Non invasive ultrasound heart and flow characterization has been widely
applied to mammals but its application to other vertebrate groups is poorly explored.
Ultrasonographic characterization of the marine turtle's heart and great vessels has been
difficult to achieve because of morphological relation of the heart to other structures such as
the plastron, omoplates and lungs. The objective of this work was to apply ultrasound technology
to identify and characterize heart chambers and intracardiac flows of the marine turtle
loggerhead sea turtle (Carreta carreta). Echocardiography was performed in seven
non-anesthetized specimen using the Acuson Sequoia 512 ultrasound machine, and different
frequency probes: 3, 8 and 15 MHz. The probes were applied over the plastron and
"supraclavicular" fossae and oriented in order to obtain short and long-axis views of the
heart chambers and outflow vessels. Ultrasound images were acquired and recorded as frames and
clip sequences in Dicom format in hard disk of the ultrasound machine; all studies were
also recorded on a video tape super VHS Sony tape recorder. Ultrasound images obtained allowed
identification and characterization of heart ventricle, distinguishing the cavuns, both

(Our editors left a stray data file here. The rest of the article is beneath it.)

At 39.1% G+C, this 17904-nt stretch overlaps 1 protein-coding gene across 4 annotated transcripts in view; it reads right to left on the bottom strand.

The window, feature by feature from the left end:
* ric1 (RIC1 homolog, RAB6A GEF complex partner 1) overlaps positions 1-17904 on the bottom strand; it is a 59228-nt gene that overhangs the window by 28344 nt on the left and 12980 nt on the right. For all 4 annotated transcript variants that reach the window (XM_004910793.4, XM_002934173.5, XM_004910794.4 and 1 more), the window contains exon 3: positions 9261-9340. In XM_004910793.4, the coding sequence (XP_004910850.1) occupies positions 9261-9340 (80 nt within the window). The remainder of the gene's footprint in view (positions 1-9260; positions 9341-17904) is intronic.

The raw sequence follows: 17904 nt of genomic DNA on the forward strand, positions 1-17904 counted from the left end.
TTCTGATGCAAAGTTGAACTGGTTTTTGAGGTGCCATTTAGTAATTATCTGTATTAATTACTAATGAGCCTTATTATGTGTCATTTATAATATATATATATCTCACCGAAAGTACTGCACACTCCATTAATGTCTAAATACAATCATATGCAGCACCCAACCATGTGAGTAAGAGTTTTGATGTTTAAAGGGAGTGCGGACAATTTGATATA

right and left atrium, valvular structures and outflow vessels--aortic and pulmonary arteries.
Doppler flow 2D images and spectrum allowed to define flow direction and its relation to systole
and diastole intervals. This new approach is applicable and sensitive to study morphology and
cardiovascular physiology of the turtle heart. Studies in development deal with non invasive
haemodynamic quantification of filling and ejection flow velocity and determination of
functional indices such as cardiac output. The clarification of blood flow dynamics during
cardiac cycle in relation with the respiratory frequency in turtles, and particularly the role
of anatomical feature such as the partial septation in minimizing and controlling the
intraventricular shunt, will help to improve the intervention on some of the human congenital
anomalies called "univentricular heart" (two atria, but only 1 ventricle, with, often, the
outlet to both systemic and pulmonary circuits via an accessory chamber).
This work was supported by: Zoomarine, UIC and CCMar (pluriannual funding
from Fundação para a Ciência e Tecnologia).